Strategy formation in high growth SMEs
Small and medium sized companies (SMEs) represent an important component of the wealth creation of a nation. A large number of new businesses are born every year; however, only a limited number of them survive and manage to deliver sustainable growth and, thus, contribute to a nation’s output and employment generation. Therefore, it is critical to understand whether and how paths of high growth SMEs are carefully crafted and planned from early stages:
- How does a process of strategy formation in high growth SMEs takes place and develop?
- Which are catalysts and barriers to a process of strategy formation in high growth SMEs?
The main research topic of this paper is to understand how strategy is formed and how strategy formation develops in high growth SMEs. This research will follow an exploratory approach and aims:
- to understand how strategy is formed in high growth SMEs
- to develop a framework of a process of strategy formation in high growth SMEs
- to identify factors encountered in the strategy formation process and classify them as catalysts or barriers
The research topic lies at the intersection of two research areas: high growth SMEs and strategy formation. This research aims to bridge a gap between these two areas and study strategy formation in high growth SMEs, which lacks a coherent theoretical framework at present and is covered by a relatively limited number of academic papers.
Current work and future research
Creating or developing strategies is “how organisations make and then interrelate their significant(that is, strategic)decisions”(Minzberg, 1978). A strategy formation framework results from empirical research and articulates a decision process in a standardised form. The idiosyncrasies of small firms could make impracticable the application of formal strategy decision making processes as used by large firms to small firms (Liberman-Yaconi et al., 2010).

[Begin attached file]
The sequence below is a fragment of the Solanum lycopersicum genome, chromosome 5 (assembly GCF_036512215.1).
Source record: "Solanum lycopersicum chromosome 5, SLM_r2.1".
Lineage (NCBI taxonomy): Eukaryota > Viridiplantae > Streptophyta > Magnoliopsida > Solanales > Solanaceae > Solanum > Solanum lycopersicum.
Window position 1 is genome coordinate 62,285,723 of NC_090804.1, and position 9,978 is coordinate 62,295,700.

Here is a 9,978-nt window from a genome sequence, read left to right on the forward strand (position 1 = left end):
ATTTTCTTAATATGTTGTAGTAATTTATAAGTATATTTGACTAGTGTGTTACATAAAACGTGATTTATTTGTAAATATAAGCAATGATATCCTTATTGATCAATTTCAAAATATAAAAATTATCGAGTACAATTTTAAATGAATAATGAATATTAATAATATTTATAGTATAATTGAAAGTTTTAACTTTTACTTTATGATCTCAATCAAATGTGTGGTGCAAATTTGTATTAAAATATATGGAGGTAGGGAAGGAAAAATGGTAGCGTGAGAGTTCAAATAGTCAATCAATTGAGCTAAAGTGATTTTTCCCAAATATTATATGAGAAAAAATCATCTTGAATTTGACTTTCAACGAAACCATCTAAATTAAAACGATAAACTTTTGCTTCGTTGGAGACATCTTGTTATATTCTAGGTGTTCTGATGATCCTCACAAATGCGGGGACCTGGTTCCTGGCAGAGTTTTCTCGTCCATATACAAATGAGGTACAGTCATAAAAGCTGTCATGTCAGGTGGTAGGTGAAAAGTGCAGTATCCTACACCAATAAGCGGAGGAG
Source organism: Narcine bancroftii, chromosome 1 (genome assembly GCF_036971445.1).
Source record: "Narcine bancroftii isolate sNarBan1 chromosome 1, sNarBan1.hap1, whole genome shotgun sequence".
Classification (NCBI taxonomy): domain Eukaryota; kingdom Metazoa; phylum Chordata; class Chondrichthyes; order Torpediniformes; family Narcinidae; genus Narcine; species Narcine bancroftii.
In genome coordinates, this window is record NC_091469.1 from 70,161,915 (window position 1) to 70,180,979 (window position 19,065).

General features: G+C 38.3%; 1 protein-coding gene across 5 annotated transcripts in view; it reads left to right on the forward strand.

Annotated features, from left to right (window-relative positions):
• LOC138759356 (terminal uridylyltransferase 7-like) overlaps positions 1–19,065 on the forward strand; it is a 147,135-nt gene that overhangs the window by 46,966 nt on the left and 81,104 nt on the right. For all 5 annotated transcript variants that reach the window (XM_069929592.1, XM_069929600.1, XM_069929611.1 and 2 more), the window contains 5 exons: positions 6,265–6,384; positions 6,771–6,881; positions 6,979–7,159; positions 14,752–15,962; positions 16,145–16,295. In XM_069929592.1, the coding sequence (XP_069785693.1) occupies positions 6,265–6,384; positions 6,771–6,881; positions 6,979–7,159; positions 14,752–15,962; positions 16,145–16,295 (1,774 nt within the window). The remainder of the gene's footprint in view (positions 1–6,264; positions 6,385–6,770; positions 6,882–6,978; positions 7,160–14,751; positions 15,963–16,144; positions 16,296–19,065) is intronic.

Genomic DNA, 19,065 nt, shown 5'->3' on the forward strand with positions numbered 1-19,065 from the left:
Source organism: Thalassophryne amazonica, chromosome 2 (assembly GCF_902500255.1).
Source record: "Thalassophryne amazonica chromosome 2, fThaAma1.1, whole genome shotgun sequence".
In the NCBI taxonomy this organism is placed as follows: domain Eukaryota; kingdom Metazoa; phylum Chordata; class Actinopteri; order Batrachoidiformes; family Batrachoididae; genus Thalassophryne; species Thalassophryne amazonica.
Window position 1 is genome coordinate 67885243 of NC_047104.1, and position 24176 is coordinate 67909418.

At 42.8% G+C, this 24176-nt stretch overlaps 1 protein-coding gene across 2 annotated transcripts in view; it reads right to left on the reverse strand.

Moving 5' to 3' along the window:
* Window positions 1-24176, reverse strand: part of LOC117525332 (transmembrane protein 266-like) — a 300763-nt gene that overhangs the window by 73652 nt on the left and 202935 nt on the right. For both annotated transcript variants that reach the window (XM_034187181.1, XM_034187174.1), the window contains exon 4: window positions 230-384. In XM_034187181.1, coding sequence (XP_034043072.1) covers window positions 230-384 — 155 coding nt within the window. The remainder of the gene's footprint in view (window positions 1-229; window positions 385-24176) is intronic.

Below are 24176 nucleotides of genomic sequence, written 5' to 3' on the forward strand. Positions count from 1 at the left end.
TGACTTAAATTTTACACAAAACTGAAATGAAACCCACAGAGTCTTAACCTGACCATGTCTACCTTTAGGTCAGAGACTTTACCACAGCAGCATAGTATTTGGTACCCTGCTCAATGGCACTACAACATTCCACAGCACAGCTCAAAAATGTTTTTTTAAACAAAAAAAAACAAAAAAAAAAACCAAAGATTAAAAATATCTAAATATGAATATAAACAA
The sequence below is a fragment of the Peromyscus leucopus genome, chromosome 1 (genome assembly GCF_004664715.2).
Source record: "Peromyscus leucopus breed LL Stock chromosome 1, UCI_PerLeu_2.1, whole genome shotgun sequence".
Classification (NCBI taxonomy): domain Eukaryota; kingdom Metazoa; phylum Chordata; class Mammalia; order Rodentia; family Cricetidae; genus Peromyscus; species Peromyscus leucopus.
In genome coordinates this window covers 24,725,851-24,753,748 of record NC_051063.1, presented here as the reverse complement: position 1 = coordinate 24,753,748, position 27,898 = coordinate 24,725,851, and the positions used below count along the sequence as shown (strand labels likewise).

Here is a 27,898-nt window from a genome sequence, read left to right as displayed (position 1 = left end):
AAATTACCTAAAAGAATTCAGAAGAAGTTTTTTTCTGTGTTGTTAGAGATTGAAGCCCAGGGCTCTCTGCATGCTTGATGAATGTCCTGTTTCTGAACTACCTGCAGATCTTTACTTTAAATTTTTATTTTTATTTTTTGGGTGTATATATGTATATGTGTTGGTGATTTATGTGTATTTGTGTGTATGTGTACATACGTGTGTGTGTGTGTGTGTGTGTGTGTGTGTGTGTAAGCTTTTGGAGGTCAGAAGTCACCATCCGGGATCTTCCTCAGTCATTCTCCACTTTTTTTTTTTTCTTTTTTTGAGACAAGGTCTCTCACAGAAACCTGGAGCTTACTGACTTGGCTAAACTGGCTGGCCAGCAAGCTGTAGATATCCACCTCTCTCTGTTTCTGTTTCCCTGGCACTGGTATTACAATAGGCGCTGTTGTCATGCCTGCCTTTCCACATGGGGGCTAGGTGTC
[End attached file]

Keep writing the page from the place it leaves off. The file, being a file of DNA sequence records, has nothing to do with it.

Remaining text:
To develop a framework of a strategy formation in high growth SMEs, this research’s design is predicated on a case study methodology.
A matrix of criteria has been defined for the selection of the companies to be studied in line with the findings of the existing literature. High-growth small firms share common characteristics: they survive the first five years, successfully overcome the difficulties of the early development stages, consistently deliver high-growth performance beyond the survival needs and sustain a high-growth performance to become leaders in their markets (Garnsey, 2005).
Interviews with relevant executives of sample companies will be one of the main methods of data collection and, most likely, the most relevant to this research. Interview questions will be open/semi-open ended to allow flexibility and eliminate a researcher’s biases. The design of an interview questionnaire and a framework of the strategy process encapsulating the findings of literature review are work in progress. The framework will be subsequently developed and refined based on the outcome of the analysis of data collected from the case companies.
Carmina is supervised by Dr Ken Platts, advised by Dr Tim Minshall.